how an angle is measured
 Angle Pairs
 when the measures of two angles are added together to form a special relationship
 Supplementary Angles

angle pairs whose sum is \begin{align*}180^\circ\end{align*}
180∘
 Complementary Angles

angle pairs whose sum is \begin{align*}90^\circ\end{align*}
90∘
Guided Practice
Here is one for you to try on your own.
What is the measure of angle \begin{align*}R\end{align*}
Answer
How can we use what we have learned to find the measure of angle \begin{align*}R\end{align*}
\begin{align*}R + 22 = 90\end{align*}
This equation represents what we know, that the sum of these two complementary angles is \begin{align*}90^\circ\end{align*}
\begin{align*}R + 22 & = 90\\ R & = 90  22\\ R & = 68^\circ\end{align*}
The measure of the unknown angle is \begin{align*}68^\circ\end{align*}
\begin{align*}68 + 22 = 90^\circ\end{align*}
Video Review
Here is a video for review.
 This is a James Sousa video on complementary and supplementary angles.
Practice
Directions: Find the measure of missing angle for each pair of complementary or supplementary angles.
1. Angles \begin{align*}A\end{align*}
2. Angles \begin{align*}A\end{align*}
3. Angles \begin{align*}A\end{align*}
4. Angles \begin{align*}A\end{align*}
5. Angles \begin{align*}A\end{align*}
6. Angles \begin{align*}A\end{align*}
7. Angles \begin{align*}A\end{align*}
8. Angles \begin{align*}A\end{align*} and \begin{align*}B\end{align*} are complementary. Angle \begin{align*}A\end{align*} is \begin{align*}87^\circ\end{align*}. Find the measure of angle \begin{align*}B\end{align*}.
9. Angles \begin{align*}A\end{align*} and \begin{align*}B\end{align*} are supplementary. Angle \begin{align*}A\end{align*} is \begin{align*}33^\circ\end{align*}. Find the measure of angle \begin{align*}B\end{align*}.
10. Angles \begin{align*}A\end{align*} and \begin{align*}B\end{align*} are supplementary. Angle \begin{align*}A\end{align*} is \begin{align*}103^\circ\end{align*}. Find the measure of angle \begin{align*}B\end{align*}.
11. Angles \begin{align*}A\end{align*} and \begin{align*}B\end{align*} are supplementary. Angle \begin{align*}A\end{align*} is \begin{align*}73^\circ\end{align*}. Find the measure of angle \begin{align*}B\end{align*}.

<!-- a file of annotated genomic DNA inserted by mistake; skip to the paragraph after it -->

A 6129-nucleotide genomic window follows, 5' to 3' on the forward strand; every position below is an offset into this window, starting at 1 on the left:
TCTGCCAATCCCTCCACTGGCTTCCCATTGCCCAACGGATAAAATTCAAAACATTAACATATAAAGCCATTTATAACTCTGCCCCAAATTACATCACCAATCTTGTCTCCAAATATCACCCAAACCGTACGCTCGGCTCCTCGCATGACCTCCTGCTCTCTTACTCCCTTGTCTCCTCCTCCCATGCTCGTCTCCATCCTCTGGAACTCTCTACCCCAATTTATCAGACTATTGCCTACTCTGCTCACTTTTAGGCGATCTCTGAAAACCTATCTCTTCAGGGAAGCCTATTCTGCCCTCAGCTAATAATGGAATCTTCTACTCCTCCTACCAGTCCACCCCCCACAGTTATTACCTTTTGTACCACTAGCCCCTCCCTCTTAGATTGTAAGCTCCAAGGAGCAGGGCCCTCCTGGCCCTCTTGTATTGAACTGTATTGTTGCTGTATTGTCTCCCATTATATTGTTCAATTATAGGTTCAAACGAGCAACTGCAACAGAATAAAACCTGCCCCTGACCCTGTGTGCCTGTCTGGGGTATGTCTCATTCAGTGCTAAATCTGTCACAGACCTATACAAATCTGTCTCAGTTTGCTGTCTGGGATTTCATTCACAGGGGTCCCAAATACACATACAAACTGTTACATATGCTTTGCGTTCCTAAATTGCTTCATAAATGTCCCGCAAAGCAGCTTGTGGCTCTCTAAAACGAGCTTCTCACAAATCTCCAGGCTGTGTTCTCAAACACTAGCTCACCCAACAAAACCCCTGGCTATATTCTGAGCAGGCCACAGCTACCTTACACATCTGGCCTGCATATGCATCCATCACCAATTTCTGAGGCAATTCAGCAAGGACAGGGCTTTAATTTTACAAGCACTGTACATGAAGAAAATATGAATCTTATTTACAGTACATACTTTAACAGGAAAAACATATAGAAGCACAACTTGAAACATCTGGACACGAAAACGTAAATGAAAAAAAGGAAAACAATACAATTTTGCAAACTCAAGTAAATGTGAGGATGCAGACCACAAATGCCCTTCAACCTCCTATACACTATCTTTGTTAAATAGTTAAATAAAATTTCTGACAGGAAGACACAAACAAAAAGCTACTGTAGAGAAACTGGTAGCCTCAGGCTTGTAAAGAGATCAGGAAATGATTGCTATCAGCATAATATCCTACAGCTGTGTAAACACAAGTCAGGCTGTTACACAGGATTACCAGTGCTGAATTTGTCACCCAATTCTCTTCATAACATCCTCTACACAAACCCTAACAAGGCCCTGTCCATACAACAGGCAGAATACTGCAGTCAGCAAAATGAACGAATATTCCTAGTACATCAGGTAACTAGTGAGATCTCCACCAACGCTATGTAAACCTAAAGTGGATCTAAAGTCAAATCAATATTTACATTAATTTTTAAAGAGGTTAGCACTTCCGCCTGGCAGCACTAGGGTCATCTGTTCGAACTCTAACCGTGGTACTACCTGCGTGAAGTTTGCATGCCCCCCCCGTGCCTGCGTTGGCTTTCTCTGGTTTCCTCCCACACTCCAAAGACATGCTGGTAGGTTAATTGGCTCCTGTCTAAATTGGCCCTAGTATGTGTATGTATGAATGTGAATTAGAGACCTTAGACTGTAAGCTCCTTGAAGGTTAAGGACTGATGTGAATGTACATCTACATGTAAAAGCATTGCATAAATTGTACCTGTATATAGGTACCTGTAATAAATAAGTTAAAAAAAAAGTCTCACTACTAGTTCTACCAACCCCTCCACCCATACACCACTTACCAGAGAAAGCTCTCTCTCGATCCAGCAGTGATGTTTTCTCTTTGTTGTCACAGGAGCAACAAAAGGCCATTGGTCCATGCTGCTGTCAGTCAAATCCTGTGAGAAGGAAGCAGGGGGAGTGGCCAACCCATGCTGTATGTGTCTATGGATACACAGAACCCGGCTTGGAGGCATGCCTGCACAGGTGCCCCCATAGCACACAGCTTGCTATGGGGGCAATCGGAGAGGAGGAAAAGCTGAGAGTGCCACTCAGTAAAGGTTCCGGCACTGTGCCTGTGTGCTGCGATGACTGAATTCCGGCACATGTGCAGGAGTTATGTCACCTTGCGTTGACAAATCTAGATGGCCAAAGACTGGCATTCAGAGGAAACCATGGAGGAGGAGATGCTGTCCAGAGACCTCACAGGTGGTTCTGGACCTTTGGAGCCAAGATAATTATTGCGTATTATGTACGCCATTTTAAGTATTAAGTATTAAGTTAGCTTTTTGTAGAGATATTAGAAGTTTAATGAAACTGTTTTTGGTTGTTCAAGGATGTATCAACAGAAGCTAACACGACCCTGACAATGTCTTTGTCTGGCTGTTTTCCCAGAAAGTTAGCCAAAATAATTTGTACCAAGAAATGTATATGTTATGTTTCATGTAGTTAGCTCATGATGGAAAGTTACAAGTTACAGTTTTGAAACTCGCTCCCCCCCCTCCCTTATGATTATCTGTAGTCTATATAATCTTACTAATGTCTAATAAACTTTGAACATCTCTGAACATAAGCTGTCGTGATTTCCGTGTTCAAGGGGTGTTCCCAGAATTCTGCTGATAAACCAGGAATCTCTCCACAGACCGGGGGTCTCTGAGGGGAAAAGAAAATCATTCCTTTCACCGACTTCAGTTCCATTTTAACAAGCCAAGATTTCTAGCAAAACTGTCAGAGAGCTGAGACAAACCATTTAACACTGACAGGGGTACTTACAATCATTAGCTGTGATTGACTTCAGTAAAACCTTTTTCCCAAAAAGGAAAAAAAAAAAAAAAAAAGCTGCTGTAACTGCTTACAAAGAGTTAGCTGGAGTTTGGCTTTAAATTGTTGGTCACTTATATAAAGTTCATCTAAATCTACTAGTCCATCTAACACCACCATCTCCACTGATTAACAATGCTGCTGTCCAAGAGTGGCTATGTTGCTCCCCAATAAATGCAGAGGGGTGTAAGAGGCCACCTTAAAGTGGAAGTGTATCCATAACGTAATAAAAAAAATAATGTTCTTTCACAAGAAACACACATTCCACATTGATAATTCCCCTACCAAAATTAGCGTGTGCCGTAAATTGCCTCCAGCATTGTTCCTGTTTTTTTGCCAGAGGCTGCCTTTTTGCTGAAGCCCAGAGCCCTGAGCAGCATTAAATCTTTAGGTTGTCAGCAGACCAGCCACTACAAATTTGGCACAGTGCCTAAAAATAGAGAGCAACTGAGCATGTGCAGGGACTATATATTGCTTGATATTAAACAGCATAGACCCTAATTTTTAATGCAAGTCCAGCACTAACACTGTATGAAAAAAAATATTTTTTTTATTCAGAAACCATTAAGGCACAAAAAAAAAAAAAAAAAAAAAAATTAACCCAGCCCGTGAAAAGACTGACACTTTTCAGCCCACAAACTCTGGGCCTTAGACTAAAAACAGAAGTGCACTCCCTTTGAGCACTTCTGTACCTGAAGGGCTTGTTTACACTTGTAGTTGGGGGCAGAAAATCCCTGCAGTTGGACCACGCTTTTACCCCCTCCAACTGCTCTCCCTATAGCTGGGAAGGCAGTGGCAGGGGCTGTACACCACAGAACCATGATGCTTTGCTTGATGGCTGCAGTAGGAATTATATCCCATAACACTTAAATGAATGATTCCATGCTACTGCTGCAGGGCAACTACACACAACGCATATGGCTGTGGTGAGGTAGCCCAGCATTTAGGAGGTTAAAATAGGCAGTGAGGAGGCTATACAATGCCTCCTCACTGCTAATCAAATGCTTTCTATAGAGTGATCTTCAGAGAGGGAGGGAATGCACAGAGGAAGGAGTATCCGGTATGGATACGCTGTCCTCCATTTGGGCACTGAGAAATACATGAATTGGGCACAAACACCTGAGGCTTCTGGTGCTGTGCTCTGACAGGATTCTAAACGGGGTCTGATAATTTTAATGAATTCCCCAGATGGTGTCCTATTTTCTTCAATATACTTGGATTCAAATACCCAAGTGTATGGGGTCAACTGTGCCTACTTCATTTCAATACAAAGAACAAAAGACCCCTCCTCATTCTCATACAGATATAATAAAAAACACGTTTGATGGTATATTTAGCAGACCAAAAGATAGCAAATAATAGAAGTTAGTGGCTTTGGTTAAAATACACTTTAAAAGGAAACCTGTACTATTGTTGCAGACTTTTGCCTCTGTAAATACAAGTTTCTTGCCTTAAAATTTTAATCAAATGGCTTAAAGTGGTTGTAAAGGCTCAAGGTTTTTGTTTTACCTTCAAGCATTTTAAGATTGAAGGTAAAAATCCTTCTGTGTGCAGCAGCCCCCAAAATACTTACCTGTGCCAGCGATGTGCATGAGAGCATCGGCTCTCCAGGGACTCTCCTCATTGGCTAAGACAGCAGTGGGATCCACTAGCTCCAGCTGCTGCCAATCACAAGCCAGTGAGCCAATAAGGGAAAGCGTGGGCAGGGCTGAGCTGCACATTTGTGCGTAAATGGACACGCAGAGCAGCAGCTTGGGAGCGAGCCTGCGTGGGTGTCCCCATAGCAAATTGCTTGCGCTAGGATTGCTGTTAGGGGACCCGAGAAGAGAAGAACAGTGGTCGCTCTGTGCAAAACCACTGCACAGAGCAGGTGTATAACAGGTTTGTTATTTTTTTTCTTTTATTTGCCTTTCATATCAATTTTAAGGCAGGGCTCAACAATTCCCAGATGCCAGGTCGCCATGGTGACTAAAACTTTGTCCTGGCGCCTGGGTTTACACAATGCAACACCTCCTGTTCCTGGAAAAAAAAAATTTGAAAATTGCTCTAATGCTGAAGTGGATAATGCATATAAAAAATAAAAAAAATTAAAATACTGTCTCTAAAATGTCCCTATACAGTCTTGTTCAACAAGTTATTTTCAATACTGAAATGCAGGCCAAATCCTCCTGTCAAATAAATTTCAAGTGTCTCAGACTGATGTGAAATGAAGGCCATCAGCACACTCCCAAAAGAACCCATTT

12. Angles \begin{align*}A\end{align*} and \begin{align*}B\end{align*} are supplementary. Angle \begin{align*}A\end{align*} is \begin{align*}78^\circ\end{align*}. Find the measure of angle \begin{align*}B\end{align*}.
13. Angles \begin{align*}A\end{align*} and \begin{align*}B\end{align*} are supplementary. Angle \begin{align*}A\end{align*} is \begin{align*}99^\circ\end{align*}. Find the measure of angle \begin{align*}B\end{align*}.
14. Angles \begin{align*}A\end{align*} and \begin{align*}B\end{align*} are supplementary. Angle \begin{align*}A\end{align*} is \begin{align*}110^\circ\end{align*}. Find the measure of angle \begin{align*}B\end{align*}.
15. Angles \begin{align*}A\end{align*} and \begin{align*}B\end{align*} are supplementary. Angle \begin{align*}A\end{align*} is \begin{align*}127^\circ\end{align*}. Find the measure of angle \begin{align*}B\end{align*}.
Acute Angle
An acute angle is an angle with a measure of less than 90 degrees.Complementary angles
Complementary angles are a pair of angles with a sum of .Obtuse angle
An obtuse angle is an angle greater than 90 degrees but less than 180 degrees.Straight angle
A straight angle is a straight line equal to .Supplementary angles
Supplementary angles are two angles whose sum is 180 degrees.Image Attributions
Description
Learning Objectives
Here you'll use reasoning to find angle measures.